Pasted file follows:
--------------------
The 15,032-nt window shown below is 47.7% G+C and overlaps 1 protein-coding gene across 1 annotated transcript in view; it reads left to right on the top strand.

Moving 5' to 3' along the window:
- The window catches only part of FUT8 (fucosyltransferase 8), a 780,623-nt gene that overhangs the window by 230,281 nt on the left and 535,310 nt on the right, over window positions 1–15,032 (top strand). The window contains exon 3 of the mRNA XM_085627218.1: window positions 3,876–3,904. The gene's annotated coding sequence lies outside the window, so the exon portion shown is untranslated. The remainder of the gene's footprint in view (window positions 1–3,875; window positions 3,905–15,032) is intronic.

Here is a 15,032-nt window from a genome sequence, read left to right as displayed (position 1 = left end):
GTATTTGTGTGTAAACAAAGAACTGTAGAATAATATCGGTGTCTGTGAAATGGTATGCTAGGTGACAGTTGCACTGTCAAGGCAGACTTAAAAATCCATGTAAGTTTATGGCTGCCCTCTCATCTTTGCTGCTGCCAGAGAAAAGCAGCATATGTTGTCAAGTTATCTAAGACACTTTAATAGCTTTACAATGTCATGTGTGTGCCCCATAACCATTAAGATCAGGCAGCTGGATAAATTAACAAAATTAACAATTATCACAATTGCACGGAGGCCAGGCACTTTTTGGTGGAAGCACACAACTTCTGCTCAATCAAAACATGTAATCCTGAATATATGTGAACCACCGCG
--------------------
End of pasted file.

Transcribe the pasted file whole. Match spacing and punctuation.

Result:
The 15,032-nt window shown below is 47.7% G+C and overlaps 1 protein-coding gene across 1 annotated transcript in view; it reads left to right on the top strand.

Moving 5' to 3' along the window:
- The window catches only part of FUT8 (fucosyltransferase 8), a 780,623-nt gene that overhangs the window by 230,281 nt on the left and 535,310 nt on the right, over window positions 1–15,032 (top strand). The window contains exon 3 of the mRNA XM_085627218.1: window positions 3,876–3,904. The gene's annotated coding sequence lies outside the window, so the exon portion shown is untranslated. The remainder of the gene's footprint in view (window positions 1–3,875; window positions 3,905–15,032) is intronic.

Here is a 15,032-nt window from a genome sequence, read left to right as displayed (position 1 = left end):
GTATTTGTGTGTAAACAAAGAACTGTAGAATAATATCGGTGTCTGTGAAATGGTATGCTAGGTGACAGTTGCACTGTCAAGGCAGACTTAAAAATCCATGTAAGTTTATGGCTGCCCTCTCATCTTTGCTGCTGCCAGAGAAAAGCAGCATATGTTGTCAAGTTATCTAAGACACTTTAATAGCTTTACAATGTCATGTGTGTGCCCCATAACCATTAAGATCAGGCAGCTGGATAAATTAACAAAATTAACAATTATCACAATTGCACGGAGGCCAGGCACTTTTTGGTGGAAGCACACAACTTCTGCTCAATCAAAACATGTAATCCTGAATATATGTGAACCACCGCG